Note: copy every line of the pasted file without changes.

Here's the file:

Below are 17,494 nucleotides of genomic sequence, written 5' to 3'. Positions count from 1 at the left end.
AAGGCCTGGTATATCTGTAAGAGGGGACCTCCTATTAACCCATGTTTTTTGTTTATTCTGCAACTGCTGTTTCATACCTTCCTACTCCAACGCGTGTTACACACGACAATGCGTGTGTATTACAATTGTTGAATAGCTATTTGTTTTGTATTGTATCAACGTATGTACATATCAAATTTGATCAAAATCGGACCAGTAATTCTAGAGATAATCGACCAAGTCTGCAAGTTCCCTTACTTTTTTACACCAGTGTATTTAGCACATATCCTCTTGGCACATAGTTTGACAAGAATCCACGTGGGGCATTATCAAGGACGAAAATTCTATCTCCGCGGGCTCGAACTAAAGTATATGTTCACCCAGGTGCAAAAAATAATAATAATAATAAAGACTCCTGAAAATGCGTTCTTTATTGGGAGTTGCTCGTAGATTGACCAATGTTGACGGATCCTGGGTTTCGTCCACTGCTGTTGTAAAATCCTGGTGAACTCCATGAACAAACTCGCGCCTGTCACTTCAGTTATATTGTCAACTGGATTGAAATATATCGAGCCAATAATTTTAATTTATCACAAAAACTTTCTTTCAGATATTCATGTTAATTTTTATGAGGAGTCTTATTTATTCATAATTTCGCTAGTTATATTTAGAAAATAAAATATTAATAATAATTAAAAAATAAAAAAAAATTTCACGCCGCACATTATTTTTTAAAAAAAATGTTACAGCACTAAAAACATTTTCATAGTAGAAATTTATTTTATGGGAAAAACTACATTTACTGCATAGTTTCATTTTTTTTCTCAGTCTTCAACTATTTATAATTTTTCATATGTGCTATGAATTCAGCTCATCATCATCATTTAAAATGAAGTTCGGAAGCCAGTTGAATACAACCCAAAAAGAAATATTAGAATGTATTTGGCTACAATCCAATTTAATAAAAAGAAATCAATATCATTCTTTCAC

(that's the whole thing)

Below are 17,494 nucleotides of genomic sequence, written 5' to 3'. Positions count from 1 at the left end.
AAGGCCTGGTATATCTGTAAGAGGGGACCTCCTATTAACCCATGTTTTTTGTTTATTCTGCAACTGCTGTTTCATACCTTCCTACTCCAACGCGTGTTACACACGACAATGCGTGTGTATTACAATTGTTGAATAGCTATTTGTTTTGTATTGTATCAACGTATGTACATATCAAATTTGATCAAAATCGGACCAGTAATTCTAGAGATAATCGACCAAGTCTGCAAGTTCCCTTACTTTTTTACACCAGTGTATTTAGCACATATCCTCTTGGCACATAGTTTGACAAGAATCCACGTGGGGCATTATCAAGGACGAAAATTCTATCTCCGCGGGCTCGAACTAAAGTATATGTTCACCCAGGTGCAAAAAATAATAATAATAATAAAGACTCCTGAAAATGCGTTCTTTATTGGGAGTTGCTCGTAGATTGACCAATGTTGACGGATCCTGGGTTTCGTCCACTGCTGTTGTAAAATCCTGGTGAACTCCATGAACAAACTCGCGCCTGTCACTTCAGTTATATTGTCAACTGGATTGAAATATATCGAGCCAATAATTTTAATTTATCACAAAAACTTTCTTTCAGATATTCATGTTAATTTTTATGAGGAGTCTTATTTATTCATAATTTCGCTAGTTATATTTAGAAAATAAAATATTAATAATAATTAAAAAATAAAAAAAAATTTCACGCCGCACATTATTTTTTAAAAAAAATGTTACAGCACTAAAAACATTTTCATAGTAGAAATTTATTTTATGGGAAAAACTACATTTACTGCATAGTTTCATTTTTTTTCTCAGTCTTCAACTATTTATAATTTTTCATATGTGCTATGAATTCAGCTCATCATCATCATTTAAAATGAAGTTCGGAAGCCAGTTGAATACAACCCAAAAAGAAATATTAGAATGTATTTGGCTACAATCCAATTTAATAAAAAGAAATCAATATCATTCTTTCAC